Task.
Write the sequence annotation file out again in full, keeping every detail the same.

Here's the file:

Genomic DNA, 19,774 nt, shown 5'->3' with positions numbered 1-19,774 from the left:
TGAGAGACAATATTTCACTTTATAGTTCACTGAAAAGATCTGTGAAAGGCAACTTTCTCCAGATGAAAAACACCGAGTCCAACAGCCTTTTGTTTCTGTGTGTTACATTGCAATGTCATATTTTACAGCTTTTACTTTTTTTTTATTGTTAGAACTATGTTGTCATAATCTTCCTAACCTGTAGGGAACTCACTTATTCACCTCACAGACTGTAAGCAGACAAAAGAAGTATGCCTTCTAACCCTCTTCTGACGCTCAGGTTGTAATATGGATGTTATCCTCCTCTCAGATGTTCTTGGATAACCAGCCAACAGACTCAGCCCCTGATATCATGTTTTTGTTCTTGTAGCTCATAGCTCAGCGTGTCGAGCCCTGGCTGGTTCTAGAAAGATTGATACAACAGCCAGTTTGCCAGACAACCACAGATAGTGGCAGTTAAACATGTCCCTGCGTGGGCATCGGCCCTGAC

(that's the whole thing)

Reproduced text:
Genomic DNA, 19,774 nt, shown 5'->3' with positions numbered 1-19,774 from the left:
TGAGAGACAATATTTCACTTTATAGTTCACTGAAAAGATCTGTGAAAGGCAACTTTCTCCAGATGAAAAACACCGAGTCCAACAGCCTTTTGTTTCTGTGTGTTACATTGCAATGTCATATTTTACAGCTTTTACTTTTTTTTTATTGTTAGAACTATGTTGTCATAATCTTCCTAACCTGTAGGGAACTCACTTATTCACCTCACAGACTGTAAGCAGACAAAAGAAGTATGCCTTCTAACCCTCTTCTGACGCTCAGGTTGTAATATGGATGTTATCCTCCTCTCAGATGTTCTTGGATAACCAGCCAACAGACTCAGCCCCTGATATCATGTTTTTGTTCTTGTAGCTCATAGCTCAGCGTGTCGAGCCCTGGCTGGTTCTAGAAAGATTGATACAACAGCCAGTTTGCCAGACAACCACAGATAGTGGCAGTTAAACATGTCCCTGCGTGGGCATCGGCCCTGAC